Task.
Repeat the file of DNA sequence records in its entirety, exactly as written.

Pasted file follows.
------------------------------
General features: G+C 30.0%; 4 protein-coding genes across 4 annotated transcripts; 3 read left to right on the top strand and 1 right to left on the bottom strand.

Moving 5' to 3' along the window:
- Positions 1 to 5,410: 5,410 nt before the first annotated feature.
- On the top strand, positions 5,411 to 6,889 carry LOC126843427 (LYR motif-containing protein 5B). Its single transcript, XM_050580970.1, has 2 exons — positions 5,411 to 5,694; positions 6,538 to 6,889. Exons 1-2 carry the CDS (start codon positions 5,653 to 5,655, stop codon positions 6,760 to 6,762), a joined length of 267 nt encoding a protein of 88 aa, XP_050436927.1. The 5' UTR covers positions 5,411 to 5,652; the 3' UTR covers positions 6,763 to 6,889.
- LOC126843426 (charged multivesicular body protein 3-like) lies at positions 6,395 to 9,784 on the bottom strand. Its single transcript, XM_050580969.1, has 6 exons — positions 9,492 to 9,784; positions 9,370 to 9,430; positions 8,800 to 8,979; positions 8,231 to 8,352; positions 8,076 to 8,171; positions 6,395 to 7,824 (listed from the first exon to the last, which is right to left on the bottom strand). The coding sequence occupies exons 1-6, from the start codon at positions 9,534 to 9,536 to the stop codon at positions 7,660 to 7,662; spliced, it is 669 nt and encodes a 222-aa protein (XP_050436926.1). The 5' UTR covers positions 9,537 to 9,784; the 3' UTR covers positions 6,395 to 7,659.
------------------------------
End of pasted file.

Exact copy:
General features: G+C 30.0%; 4 protein-coding genes across 4 annotated transcripts; 3 read left to right on the top strand and 1 right to left on the bottom strand.

Moving 5' to 3' along the window:
- Positions 1 to 5,410: 5,410 nt before the first annotated feature.
- On the top strand, positions 5,411 to 6,889 carry LOC126843427 (LYR motif-containing protein 5B). Its single transcript, XM_050580970.1, has 2 exons — positions 5,411 to 5,694; positions 6,538 to 6,889. Exons 1-2 carry the CDS (start codon positions 5,653 to 5,655, stop codon positions 6,760 to 6,762), a joined length of 267 nt encoding a protein of 88 aa, XP_050436927.1. The 5' UTR covers positions 5,411 to 5,652; the 3' UTR covers positions 6,763 to 6,889.
- LOC126843426 (charged multivesicular body protein 3-like) lies at positions 6,395 to 9,784 on the bottom strand. Its single transcript, XM_050580969.1, has 6 exons — positions 9,492 to 9,784; positions 9,370 to 9,430; positions 8,800 to 8,979; positions 8,231 to 8,352; positions 8,076 to 8,171; positions 6,395 to 7,824 (listed from the first exon to the last, which is right to left on the bottom strand). The coding sequence occupies exons 1-6, from the start codon at positions 9,534 to 9,536 to the stop codon at positions 7,660 to 7,662; spliced, it is 669 nt and encodes a 222-aa protein (XP_050436926.1). The 5' UTR covers positions 9,537 to 9,784; the 3' UTR covers positions 6,395 to 7,659.